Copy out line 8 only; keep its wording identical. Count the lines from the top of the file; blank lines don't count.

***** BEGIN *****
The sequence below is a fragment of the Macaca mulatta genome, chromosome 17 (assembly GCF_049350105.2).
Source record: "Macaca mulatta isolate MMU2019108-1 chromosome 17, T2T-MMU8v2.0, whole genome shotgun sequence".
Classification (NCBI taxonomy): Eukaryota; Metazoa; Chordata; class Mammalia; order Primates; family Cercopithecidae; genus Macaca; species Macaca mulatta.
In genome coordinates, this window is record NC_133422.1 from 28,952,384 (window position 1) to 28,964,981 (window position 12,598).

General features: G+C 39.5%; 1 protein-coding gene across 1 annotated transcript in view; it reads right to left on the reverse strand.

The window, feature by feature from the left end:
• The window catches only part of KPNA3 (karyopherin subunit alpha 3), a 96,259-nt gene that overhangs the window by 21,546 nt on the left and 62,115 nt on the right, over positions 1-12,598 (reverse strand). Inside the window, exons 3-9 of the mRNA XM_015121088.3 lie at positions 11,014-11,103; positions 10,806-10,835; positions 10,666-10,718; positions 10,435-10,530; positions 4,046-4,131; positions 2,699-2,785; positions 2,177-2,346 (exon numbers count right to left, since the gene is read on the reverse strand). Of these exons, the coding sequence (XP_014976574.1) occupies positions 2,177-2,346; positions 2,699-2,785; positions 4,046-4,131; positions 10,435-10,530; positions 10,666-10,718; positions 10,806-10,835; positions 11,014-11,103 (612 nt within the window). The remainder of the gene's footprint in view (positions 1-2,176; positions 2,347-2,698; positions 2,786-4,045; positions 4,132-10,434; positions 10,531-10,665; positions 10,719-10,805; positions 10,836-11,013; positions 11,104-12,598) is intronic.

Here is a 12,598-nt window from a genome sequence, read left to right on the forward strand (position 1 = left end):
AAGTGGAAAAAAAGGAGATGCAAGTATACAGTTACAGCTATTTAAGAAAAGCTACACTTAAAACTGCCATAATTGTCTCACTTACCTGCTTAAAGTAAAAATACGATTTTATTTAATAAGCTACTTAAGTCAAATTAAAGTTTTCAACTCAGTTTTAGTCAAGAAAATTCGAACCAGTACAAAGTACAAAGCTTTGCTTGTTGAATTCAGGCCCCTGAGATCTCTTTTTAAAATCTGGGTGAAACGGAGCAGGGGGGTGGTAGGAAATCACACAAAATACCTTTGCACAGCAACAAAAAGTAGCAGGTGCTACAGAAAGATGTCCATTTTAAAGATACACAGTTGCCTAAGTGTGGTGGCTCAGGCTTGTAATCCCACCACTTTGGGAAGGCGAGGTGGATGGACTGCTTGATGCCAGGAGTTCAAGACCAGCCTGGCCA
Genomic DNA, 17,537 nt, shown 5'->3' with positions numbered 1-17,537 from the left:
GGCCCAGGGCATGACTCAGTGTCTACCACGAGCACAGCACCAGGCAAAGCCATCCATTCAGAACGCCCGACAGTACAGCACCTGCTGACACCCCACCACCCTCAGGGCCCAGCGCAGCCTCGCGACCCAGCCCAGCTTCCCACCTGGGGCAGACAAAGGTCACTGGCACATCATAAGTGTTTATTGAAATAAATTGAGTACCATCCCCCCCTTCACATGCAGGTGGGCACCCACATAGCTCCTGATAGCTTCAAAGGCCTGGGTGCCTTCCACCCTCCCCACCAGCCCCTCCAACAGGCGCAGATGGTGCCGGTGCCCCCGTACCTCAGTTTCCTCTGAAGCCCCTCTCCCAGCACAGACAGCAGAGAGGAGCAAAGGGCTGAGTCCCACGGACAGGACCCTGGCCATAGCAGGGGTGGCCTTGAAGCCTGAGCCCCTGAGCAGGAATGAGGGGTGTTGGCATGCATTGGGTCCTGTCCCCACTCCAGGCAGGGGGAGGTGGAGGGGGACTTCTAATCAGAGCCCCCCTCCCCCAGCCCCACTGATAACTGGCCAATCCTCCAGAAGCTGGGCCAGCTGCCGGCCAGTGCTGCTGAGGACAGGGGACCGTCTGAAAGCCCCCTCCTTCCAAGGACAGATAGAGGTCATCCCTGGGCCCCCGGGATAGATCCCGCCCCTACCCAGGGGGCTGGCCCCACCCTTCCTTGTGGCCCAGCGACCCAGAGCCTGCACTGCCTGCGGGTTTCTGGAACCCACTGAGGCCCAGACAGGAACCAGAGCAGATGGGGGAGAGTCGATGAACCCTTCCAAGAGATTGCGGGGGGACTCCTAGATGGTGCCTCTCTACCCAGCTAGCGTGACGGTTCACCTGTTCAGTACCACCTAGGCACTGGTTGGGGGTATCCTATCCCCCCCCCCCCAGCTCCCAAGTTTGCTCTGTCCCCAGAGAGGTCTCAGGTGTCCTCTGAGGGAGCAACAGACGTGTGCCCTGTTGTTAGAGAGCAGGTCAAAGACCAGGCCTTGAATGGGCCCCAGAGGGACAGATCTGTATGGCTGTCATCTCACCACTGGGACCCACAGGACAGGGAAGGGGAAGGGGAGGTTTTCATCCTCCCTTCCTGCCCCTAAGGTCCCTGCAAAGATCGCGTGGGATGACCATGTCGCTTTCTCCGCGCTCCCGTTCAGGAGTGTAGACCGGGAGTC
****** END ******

Here is a 12,598-nt window from a genome sequence, read left to right on the forward strand (position 1 = left end):